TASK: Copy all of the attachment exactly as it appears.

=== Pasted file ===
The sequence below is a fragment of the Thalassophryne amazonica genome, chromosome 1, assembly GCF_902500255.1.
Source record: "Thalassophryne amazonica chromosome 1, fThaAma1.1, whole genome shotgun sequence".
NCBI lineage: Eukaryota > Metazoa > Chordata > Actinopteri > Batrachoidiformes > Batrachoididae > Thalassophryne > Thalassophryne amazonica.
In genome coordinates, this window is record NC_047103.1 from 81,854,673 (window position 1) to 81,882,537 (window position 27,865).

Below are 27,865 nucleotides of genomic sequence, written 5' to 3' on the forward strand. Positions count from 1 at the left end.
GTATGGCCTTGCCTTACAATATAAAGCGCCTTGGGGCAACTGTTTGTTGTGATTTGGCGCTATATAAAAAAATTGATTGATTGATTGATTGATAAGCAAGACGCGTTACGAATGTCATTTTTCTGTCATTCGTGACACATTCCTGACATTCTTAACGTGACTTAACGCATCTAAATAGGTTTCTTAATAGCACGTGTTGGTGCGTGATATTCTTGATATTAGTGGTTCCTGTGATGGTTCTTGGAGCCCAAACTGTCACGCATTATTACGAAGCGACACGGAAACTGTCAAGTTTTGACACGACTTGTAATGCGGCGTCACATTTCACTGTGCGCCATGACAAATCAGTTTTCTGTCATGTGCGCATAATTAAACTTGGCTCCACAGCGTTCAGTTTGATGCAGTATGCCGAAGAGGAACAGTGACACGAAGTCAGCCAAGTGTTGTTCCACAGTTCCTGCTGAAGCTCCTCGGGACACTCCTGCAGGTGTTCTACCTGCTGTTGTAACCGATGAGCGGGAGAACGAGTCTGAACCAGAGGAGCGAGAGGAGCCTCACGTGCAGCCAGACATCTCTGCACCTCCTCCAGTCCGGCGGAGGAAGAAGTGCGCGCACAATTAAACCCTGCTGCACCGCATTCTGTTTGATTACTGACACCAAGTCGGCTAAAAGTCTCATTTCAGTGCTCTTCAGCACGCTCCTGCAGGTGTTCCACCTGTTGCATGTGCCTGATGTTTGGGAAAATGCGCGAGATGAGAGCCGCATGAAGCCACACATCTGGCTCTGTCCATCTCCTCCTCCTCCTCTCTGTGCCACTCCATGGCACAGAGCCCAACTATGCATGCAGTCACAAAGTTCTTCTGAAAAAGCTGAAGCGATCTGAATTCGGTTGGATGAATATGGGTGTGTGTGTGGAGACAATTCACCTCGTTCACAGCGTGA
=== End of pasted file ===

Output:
The sequence below is a fragment of the Thalassophryne amazonica genome, chromosome 1, assembly GCF_902500255.1.
Source record: "Thalassophryne amazonica chromosome 1, fThaAma1.1, whole genome shotgun sequence".
NCBI lineage: Eukaryota > Metazoa > Chordata > Actinopteri > Batrachoidiformes > Batrachoididae > Thalassophryne > Thalassophryne amazonica.
In genome coordinates, this window is record NC_047103.1 from 81,854,673 (window position 1) to 81,882,537 (window position 27,865).

Below are 27,865 nucleotides of genomic sequence, written 5' to 3' on the forward strand. Positions count from 1 at the left end.
GTATGGCCTTGCCTTACAATATAAAGCGCCTTGGGGCAACTGTTTGTTGTGATTTGGCGCTATATAAAAAAATTGATTGATTGATTGATTGATAAGCAAGACGCGTTACGAATGTCATTTTTCTGTCATTCGTGACACATTCCTGACATTCTTAACGTGACTTAACGCATCTAAATAGGTTTCTTAATAGCACGTGTTGGTGCGTGATATTCTTGATATTAGTGGTTCCTGTGATGGTTCTTGGAGCCCAAACTGTCACGCATTATTACGAAGCGACACGGAAACTGTCAAGTTTTGACACGACTTGTAATGCGGCGTCACATTTCACTGTGCGCCATGACAAATCAGTTTTCTGTCATGTGCGCATAATTAAACTTGGCTCCACAGCGTTCAGTTTGATGCAGTATGCCGAAGAGGAACAGTGACACGAAGTCAGCCAAGTGTTGTTCCACAGTTCCTGCTGAAGCTCCTCGGGACACTCCTGCAGGTGTTCTACCTGCTGTTGTAACCGATGAGCGGGAGAACGAGTCTGAACCAGAGGAGCGAGAGGAGCCTCACGTGCAGCCAGACATCTCTGCACCTCCTCCAGTCCGGCGGAGGAAGAAGTGCGCGCACAATTAAACCCTGCTGCACCGCATTCTGTTTGATTACTGACACCAAGTCGGCTAAAAGTCTCATTTCAGTGCTCTTCAGCACGCTCCTGCAGGTGTTCCACCTGTTGCATGTGCCTGATGTTTGGGAAAATGCGCGAGATGAGAGCCGCATGAAGCCACACATCTGGCTCTGTCCATCTCCTCCTCCTCCTCTCTGTGCCACTCCATGGCACAGAGCCCAACTATGCATGCAGTCACAAAGTTCTTCTGAAAAAGCTGAAGCGATCTGAATTCGGTTGGATGAATATGGGTGTGTGTGTGGAGACAATTCACCTCGTTCACAGCGTGA